She seems to have had passionate friendships with women in her adolescence and again late in life. But for most of her life she was happier in the company of men. Whether she was bi-sexual or a lesbian, or had lesbian feelings toward other women is something we will probably never know. But it is not beyond the realm of possibility. In her day such feelings and activities were of course heavily proscribed and even against the law, and she probably would have taken care not to speak or write freely about such matters so as not to jeopardize her lifeʼs mission to improve health standards in hospitals and to help more women join the workforce and dare to pursue careers as nurses.
Florence Nightingale And Womenʼs Rights
Nightingale held strong opinions on womenʼs rights. In her book Suggestions for Thought to Searchers after Religious Truths (1859) she argued strongly for the removal of restrictions that prevented women having careers. Read by John Stuart Mill* (it influenced his book on womenʼs rights, The Subjection of Women (1869).
*John Stuart Mill was an atheist who yet still seemed to hope for something better, not an atheist who wished to destroy all Christian belief, but to live in concord with Christians: Mill wrote that where belief is not warranted, hope is still permissible, and the imagination need not be controlled by purely rational considerations.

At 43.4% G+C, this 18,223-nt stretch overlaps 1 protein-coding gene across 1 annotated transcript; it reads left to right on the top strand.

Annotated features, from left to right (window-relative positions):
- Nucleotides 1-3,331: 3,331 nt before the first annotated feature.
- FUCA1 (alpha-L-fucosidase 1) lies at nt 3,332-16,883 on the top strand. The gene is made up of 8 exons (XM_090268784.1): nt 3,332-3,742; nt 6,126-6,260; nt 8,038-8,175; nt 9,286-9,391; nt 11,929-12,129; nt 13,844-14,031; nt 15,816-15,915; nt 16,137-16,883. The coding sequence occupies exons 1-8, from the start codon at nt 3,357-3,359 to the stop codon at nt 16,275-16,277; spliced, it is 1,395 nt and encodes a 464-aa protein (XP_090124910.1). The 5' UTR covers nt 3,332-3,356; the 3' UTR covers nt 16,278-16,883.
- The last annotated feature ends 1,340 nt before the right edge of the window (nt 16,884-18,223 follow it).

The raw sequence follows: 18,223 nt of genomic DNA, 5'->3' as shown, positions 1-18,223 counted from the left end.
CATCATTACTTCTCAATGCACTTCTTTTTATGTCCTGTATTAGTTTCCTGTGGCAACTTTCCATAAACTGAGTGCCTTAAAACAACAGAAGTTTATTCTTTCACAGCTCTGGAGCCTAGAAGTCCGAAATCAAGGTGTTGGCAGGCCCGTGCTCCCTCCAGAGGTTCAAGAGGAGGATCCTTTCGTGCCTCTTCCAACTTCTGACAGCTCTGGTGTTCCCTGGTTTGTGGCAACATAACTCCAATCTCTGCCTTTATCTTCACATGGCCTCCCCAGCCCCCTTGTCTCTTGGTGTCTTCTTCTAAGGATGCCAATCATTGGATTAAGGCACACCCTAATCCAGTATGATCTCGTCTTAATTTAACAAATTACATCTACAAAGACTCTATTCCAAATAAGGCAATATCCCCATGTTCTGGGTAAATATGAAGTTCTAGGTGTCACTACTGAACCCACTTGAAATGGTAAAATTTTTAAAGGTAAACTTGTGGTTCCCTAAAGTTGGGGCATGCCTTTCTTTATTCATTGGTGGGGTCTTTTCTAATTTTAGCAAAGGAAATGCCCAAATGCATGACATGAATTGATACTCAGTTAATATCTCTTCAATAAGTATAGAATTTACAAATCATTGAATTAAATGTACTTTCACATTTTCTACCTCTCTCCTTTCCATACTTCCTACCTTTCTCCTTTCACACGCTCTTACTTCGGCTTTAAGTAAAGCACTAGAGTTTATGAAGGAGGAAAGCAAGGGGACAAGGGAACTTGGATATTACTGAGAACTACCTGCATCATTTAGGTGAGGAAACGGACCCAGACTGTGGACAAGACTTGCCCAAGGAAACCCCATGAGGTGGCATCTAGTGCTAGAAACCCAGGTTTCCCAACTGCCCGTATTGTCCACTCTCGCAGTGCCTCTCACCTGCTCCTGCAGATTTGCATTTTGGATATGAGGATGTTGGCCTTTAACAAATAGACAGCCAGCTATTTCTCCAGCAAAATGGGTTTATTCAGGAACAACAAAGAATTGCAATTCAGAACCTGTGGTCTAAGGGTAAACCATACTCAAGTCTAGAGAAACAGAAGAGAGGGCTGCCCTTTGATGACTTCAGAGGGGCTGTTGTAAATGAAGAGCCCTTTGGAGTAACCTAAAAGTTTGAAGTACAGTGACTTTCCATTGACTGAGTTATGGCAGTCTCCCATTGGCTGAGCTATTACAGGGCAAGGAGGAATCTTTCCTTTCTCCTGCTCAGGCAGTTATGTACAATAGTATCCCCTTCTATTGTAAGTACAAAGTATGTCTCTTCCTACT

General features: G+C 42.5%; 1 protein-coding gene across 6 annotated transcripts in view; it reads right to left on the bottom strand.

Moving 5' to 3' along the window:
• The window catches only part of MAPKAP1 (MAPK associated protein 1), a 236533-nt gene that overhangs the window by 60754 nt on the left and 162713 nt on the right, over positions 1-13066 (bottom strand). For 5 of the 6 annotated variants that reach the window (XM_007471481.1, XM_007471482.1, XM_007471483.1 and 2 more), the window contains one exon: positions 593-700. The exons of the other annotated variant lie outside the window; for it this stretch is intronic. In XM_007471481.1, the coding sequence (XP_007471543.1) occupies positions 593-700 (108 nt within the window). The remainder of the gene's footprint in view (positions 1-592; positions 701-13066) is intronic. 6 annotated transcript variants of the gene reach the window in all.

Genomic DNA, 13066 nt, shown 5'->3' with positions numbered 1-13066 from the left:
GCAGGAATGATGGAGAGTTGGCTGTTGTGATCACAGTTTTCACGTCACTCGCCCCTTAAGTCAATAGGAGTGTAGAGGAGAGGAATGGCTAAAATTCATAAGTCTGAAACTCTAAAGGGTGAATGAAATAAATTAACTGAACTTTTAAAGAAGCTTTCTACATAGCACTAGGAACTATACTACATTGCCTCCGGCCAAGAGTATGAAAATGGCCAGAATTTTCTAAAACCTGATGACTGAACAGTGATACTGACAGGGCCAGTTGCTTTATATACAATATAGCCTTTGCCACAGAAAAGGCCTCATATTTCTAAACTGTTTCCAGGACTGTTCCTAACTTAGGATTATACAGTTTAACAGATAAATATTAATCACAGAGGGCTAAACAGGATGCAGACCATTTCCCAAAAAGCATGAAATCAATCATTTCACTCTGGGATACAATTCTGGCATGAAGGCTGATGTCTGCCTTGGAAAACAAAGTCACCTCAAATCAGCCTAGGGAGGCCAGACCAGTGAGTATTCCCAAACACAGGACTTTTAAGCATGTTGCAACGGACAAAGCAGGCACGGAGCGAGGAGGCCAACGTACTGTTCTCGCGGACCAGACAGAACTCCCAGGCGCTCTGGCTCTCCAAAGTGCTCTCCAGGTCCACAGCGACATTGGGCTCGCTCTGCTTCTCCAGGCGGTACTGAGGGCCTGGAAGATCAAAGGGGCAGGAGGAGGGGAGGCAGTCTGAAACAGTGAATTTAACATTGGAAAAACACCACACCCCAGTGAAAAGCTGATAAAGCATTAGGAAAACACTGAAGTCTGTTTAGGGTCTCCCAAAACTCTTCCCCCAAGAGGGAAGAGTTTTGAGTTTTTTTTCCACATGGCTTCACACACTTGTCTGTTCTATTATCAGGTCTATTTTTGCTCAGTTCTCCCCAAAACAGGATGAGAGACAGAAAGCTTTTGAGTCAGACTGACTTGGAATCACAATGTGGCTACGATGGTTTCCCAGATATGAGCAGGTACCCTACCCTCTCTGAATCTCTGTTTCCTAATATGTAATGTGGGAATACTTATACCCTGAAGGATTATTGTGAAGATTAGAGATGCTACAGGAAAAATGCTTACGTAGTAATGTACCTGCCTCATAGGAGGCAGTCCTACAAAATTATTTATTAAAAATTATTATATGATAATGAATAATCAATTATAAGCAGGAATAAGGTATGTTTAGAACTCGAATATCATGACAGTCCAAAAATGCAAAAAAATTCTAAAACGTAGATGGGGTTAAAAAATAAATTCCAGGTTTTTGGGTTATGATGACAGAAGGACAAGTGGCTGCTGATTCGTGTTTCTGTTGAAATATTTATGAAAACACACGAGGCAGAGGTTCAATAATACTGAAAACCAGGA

To me it seems that human life, small and confined as it is, and as considered merely in the present, it is likely to remain even when the progress of material and moral improvement may have freed it from the greater part of its present calamities, stands greatly in need of any wider range and greater height of aspiration for itself and its destination, which the exercise of imagination can yield to it without running counter to the evidence of fact; and that it is a part of wisdom to make the most of any, even small, probabilities on this subject, which furnish imagination with any footing to support itself upon. (Mill, Essays on Religion). Above all, the conception of a morally perfect being, and of his approbation, is an inspiration for the moral life which would be sorely missed, and Christianity has provided us with an “ideal representative and guide of humanity;” nor, “even now, would it be easy, even for an unbeliever, to find a better translation of the rule of virtue from the abstract into the concrete, than to endeavor so to live that Christ would approve our life” (Essays on Religion, P. 255). “The feeling of helping God” in the struggle with evil is “excellently fitted to aid and fortify that real, though purely human religion, which sometimes calls itself the Religion of Humanity and sometimes that of Duty,” and which “is destined, with or without supernatural sanctions, to be the religion of the Future.”
Florence Nightingaleʼs Reputation Questioned Recently